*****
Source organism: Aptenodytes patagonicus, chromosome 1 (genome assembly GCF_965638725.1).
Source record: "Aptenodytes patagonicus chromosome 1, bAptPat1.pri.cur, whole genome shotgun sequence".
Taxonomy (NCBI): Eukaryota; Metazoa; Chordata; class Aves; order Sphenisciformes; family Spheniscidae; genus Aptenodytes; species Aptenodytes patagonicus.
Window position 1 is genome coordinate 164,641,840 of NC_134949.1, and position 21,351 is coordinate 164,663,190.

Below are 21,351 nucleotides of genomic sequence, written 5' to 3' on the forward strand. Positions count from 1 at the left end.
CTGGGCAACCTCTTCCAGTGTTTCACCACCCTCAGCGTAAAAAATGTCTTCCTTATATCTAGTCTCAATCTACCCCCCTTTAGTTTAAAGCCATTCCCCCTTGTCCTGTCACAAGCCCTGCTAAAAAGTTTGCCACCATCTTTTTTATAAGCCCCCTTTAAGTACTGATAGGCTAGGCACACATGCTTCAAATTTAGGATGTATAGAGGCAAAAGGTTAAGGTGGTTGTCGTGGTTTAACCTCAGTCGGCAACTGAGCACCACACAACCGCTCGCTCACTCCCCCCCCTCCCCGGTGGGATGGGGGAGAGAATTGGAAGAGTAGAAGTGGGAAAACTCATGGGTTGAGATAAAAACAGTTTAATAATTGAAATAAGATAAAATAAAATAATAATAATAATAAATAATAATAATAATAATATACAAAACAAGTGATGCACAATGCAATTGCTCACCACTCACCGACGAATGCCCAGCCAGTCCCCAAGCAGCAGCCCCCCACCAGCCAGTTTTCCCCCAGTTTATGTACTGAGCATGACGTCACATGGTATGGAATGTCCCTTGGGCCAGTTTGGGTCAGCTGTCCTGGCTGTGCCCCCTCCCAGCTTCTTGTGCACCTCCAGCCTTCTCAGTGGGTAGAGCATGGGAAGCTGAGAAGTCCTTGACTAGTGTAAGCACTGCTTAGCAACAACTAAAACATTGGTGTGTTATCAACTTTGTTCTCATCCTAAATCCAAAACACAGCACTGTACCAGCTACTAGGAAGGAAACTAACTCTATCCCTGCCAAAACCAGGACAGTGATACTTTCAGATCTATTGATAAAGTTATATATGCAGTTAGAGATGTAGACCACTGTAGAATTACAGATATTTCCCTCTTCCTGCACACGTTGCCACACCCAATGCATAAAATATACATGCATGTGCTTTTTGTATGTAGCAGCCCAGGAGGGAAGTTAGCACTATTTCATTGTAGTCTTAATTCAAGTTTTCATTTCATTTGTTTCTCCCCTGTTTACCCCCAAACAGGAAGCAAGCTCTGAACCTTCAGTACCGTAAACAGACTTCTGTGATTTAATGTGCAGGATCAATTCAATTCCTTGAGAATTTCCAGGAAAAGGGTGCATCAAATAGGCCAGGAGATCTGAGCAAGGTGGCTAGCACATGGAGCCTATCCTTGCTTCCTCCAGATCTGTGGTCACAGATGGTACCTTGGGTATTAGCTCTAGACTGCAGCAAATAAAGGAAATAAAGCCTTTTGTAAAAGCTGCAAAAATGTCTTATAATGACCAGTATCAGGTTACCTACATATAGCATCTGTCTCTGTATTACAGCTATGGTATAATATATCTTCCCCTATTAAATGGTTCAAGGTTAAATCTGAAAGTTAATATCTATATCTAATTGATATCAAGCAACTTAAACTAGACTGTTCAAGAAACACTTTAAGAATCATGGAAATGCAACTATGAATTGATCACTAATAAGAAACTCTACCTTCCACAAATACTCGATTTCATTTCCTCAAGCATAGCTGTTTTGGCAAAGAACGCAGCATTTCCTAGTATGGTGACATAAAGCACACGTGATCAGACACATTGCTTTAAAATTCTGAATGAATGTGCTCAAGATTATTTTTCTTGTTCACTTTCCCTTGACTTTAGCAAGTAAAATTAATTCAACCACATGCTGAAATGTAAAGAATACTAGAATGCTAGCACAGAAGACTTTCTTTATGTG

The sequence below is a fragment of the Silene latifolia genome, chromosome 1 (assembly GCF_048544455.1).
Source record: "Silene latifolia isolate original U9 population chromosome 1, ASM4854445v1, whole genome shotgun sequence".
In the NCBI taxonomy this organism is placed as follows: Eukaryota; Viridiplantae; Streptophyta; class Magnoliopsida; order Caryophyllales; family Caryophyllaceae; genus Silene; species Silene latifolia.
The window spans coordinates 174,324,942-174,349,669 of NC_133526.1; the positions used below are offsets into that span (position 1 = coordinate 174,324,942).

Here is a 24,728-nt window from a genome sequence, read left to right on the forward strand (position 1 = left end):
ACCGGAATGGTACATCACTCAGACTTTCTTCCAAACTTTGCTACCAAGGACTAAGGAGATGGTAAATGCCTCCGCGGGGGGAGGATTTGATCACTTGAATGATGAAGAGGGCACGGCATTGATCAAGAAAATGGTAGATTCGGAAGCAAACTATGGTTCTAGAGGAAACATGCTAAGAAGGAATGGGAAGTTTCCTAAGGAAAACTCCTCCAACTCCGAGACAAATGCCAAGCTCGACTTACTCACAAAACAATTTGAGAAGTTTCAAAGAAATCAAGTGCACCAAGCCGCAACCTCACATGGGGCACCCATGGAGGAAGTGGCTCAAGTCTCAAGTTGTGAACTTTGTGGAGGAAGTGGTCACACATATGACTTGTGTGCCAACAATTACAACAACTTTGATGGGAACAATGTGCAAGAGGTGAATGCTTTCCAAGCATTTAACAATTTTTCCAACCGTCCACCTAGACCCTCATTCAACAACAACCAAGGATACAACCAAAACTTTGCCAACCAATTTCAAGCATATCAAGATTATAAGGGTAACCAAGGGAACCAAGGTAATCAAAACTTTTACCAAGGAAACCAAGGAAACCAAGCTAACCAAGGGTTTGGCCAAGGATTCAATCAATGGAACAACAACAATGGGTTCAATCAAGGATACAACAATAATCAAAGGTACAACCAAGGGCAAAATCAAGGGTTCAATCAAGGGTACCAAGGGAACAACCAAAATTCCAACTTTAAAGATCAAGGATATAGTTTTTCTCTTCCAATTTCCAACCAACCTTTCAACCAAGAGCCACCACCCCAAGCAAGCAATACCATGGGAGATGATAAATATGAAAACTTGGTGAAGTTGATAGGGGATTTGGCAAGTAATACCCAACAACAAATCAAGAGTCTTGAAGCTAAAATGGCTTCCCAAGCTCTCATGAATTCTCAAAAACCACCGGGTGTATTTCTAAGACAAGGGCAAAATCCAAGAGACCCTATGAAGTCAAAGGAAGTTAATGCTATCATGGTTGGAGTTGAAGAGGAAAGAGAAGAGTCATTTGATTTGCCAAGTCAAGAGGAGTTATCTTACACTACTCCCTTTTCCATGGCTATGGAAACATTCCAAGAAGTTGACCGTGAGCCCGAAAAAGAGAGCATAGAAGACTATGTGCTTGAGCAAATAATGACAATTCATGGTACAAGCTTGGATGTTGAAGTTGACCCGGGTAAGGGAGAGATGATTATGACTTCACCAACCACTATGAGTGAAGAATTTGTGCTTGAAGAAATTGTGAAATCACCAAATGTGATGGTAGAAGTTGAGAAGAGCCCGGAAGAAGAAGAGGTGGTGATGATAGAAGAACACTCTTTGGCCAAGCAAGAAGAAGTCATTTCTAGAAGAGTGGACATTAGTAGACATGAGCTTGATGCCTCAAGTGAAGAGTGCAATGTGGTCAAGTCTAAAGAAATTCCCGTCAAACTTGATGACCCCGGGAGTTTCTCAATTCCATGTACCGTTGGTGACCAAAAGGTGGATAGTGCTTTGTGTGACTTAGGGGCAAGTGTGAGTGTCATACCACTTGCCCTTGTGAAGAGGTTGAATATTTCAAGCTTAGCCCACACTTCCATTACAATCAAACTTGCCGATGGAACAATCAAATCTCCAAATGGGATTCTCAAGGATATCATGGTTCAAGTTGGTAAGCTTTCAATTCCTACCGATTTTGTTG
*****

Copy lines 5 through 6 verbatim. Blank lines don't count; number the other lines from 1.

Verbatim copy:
Below are 21,351 nucleotides of genomic sequence, written 5' to 3' on the forward strand. Positions count from 1 at the left end.
CTGGGCAACCTCTTCCAGTGTTTCACCACCCTCAGCGTAAAAAATGTCTTCCTTATATCTAGTCTCAATCTACCCCCCTTTAGTTTAAAGCCATTCCCCCTTGTCCTGTCACAAGCCCTGCTAAAAAGTTTGCCACCATCTTTTTTATAAGCCCCCTTTAAGTACTGATAGGCTAGGCACACATGCTTCAAATTTAGGATGTATAGAGGCAAAAGGTTAAGGTGGTTGTCGTGGTTTAACCTCAGTCGGCAACTGAGCACCACACAACCGCTCGCTCACTCCCCCCCCTCCCCGGTGGGATGGGGGAGAGAATTGGAAGAGTAGAAGTGGGAAAACTCATGGGTTGAGATAAAAACAGTTTAATAATTGAAATAAGATAAAATAAAATAATAATAATAATAAATAATAATAATAATAATATACAAAACAAGTGATGCACAATGCAATTGCTCACCACTCACCGACGAATGCCCAGCCAGTCCCCAAGCAGCAGCCCCCCACCAGCCAGTTTTCCCCCAGTTTATGTACTGAGCATGACGTCACATGGTATGGAATGTCCCTTGGGCCAGTTTGGGTCAGCTGTCCTGGCTGTGCCCCCTCCCAGCTTCTTGTGCACCTCCAGCCTTCTCAGTGGGTAGAGCATGGGAAGCTGAGAAGTCCTTGACTAGTGTAAGCACTGCTTAGCAACAACTAAAACATTGGTGTGTTATCAACTTTGTTCTCATCCTAAATCCAAAACACAGCACTGTACCAGCTACTAGGAAGGAAACTAACTCTATCCCTGCCAAAACCAGGACAGTGATACTTTCAGATCTATTGATAAAGTTATATATGCAGTTAGAGATGTAGACCACTGTAGAATTACAGATATTTCCCTCTTCCTGCACACGTTGCCACACCCAATGCATAAAATATACATGCATGTGCTTTTTGTATGTAGCAGCCCAGGAGGGAAGTTAGCACTATTTCATTGTAGTCTTAATTCAAGTTTTCATTTCATTTGTTTCTCCCCTGTTTACCCCCAAACAGGAAGCAAGCTCTGAACCTTCAGTACCGTAAACAGACTTCTGTGATTTAATGTGCAGGATCAATTCAATTCCTTGAGAATTTCCAGGAAAAGGGTGCATCAAATAGGCCAGGAGATCTGAGCAAGGTGGCTAGCACATGGAGCCTATCCTTGCTTCCTCCAGATCTGTGGTCACAGATGGTACCTTGGGTATTAGCTCTAGACTGCAGCAAATAAAGGAAATAAAGCCTTTTGTAAAAGCTGCAAAAATGTCTTATAATGACCAGTATCAGGTTACCTACATATAGCATCTGTCTCTGTATTACAGCTATGGTATAATATATCTTCCCCTATTAAATGGTTCAAGGTTAAATCTGAAAGTTAATATCTATATCTAATTGATATCAAGCAACTTAAACTAGACTGTTCAAGAAACACTTTAAGAATCATGGAAATGCAACTATGAATTGATCACTAATAAGAAACTCTACCTTCCACAAATACTCGATTTCATTTCCTCAAGCATAGCTGTTTTGGCAAAGAACGCAGCATTTCCTAGTATGGTGACATAAAGCACACGTGATCAGACACATTGCTTTAAAATTCTGAATGAATGTGCTCAAGATTATTTTTCTTGTTCACTTTCCCTTGACTTTAGCAAGTAAAATTAATTCAACCACATGCTGAAATGTAAAGAATACTAGAATGCTAGCACAGAAGACTTTCTTTATGTG